"He's doing great," I said. Emily continued to wear that uncertain look as I tried to reassure her. She asked about sleep. "Is it OK if he is still in our bed? Is it good for bonding?" she asked. I was puzzled by this question and paused, asking her to tell me what she meant.


"Is he bonded to me?" she asked. I started to attempt an answer when she interrupted me. "Can you bond in utero? I mean I bonded to Christopher, but he died. I didn't let myself bond to Michael when I was carrying him."


I felt a tingling in my arms and a clutching in my chest. Tears came to my eyes as I watched them run freely down her cheeks. We sat this way for a while, living in the unbearable pain of her loss.


With Emily I wondered aloud if getting pregnant so quickly had prevented her from doing the difficult work of grieving the loss of her first child. She said to me, "I feel like I can't give all of myself to Michael. I have to hold back to protect myself." 


At that visit with me, perhaps fortified by our moment of connection, of true empathy, she found the courage to face this task of grieving. She recognized it was critically important not only for herself, but for her relationship with her infant son.

 Sometimes there is urgency to telling these stories, to protect the next generation from the effects of unprocessed grief by enabling parents to be fully emotionally present with their children. In the case of war or massive social trauma, the work of mourning may need to be done generations later, when people are safe and comfortable and do not fear for their lives.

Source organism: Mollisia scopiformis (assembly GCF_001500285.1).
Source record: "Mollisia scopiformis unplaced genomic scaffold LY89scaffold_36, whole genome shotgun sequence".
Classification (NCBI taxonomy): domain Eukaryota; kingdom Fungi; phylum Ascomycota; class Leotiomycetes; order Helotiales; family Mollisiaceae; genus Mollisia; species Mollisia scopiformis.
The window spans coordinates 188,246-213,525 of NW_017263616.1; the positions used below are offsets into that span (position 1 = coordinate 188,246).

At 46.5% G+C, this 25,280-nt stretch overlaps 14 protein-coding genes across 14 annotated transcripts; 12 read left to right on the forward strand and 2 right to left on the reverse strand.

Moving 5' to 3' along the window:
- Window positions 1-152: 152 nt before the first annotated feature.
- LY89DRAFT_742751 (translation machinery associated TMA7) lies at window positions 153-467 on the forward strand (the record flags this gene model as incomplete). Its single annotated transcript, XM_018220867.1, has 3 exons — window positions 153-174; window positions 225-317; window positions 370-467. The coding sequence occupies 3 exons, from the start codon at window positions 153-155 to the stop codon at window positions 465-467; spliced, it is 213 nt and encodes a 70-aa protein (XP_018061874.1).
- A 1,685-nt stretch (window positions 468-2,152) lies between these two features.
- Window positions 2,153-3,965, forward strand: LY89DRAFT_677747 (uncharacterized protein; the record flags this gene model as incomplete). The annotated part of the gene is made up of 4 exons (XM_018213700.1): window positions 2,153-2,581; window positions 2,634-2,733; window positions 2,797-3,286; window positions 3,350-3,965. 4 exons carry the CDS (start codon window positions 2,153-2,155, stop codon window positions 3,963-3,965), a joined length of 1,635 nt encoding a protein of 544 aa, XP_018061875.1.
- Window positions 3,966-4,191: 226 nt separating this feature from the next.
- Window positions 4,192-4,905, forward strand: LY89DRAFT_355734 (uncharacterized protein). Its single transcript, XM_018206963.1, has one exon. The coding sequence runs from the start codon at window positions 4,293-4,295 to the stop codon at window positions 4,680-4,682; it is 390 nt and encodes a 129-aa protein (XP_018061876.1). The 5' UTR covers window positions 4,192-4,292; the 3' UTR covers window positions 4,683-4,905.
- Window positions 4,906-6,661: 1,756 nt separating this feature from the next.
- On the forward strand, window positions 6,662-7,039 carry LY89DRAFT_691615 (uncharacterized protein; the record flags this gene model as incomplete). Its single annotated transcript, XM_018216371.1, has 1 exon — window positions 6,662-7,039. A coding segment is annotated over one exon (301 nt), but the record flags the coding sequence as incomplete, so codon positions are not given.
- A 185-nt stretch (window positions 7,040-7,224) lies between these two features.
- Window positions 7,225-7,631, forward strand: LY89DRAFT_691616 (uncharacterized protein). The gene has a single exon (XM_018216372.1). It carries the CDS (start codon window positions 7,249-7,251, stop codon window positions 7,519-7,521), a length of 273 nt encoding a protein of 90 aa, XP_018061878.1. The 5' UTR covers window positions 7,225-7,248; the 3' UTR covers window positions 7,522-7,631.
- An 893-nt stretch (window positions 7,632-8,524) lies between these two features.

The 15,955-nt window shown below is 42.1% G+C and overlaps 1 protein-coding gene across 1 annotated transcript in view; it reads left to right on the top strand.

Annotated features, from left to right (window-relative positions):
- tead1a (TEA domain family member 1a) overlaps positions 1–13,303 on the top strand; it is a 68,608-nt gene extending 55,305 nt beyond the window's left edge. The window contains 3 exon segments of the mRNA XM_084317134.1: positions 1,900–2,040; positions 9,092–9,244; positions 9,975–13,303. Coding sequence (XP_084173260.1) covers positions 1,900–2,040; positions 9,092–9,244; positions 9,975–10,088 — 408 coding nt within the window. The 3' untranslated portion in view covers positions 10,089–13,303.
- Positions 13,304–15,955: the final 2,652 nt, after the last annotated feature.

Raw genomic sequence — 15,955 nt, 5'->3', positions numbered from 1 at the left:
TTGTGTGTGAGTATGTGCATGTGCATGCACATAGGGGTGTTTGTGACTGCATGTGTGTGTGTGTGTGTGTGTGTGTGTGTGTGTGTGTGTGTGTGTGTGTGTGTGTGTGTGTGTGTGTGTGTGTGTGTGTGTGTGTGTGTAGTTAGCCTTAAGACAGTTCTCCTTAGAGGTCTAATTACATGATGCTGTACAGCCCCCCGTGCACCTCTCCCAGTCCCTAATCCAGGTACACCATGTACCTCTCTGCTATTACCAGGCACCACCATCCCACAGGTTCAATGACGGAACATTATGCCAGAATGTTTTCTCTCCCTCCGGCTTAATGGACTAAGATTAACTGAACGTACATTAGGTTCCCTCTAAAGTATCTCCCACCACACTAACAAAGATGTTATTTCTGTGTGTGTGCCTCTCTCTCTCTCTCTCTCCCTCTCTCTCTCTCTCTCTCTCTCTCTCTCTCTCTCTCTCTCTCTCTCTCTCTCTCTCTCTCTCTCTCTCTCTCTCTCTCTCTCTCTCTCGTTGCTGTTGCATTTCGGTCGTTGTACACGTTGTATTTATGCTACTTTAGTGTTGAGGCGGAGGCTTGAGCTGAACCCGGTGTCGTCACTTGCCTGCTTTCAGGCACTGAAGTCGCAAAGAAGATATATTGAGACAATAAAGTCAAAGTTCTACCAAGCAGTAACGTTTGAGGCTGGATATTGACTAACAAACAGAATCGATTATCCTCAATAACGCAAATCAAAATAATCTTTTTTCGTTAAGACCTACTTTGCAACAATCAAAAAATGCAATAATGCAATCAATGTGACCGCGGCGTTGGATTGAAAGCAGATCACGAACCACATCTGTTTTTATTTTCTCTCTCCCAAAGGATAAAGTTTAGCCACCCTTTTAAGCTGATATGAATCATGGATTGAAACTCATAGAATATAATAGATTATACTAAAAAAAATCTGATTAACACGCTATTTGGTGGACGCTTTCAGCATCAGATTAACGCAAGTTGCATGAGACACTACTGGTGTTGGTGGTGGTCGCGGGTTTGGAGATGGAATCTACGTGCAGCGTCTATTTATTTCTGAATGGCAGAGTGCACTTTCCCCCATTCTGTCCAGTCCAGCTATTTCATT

The French psychoanalysts I refer to in my previous post on this subject make the distinction between "big history," and individual family history, noting that the second can sometimes be a reverberation of the first. Psychologist Gerard Fromm, in his book Lost in Transmission: Studies of Trauma Across Generations, elaborates on this notion through case histories from his work at the Austen Riggs Center.

A friend who knew I was writing about this subject recommended that I watch the first scene of the film Angels in America. It is the funeral of an elderly Jewish woman. The old rabbi looks out at his audience of adult children and grandchildren and, speaking of this woman's life, hardship and coming to America, says, "that ocean crossing lives in you." When they are spoke of or not, these stories live in subsequent generations, and demand to be told.


Originally published on the blog Child in Mind.

This blog is not written or edited by Boston.com or the Boston Globe.
The author is solely responsible for the content.

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About the author

Claudia M. Gold, M.D. is a pediatrician and author of Keeping Your Child in Mind: Overcoming Defiance, Tantrums, and Other Everyday Behavior Problems by Seeing the World Through Your Child's More »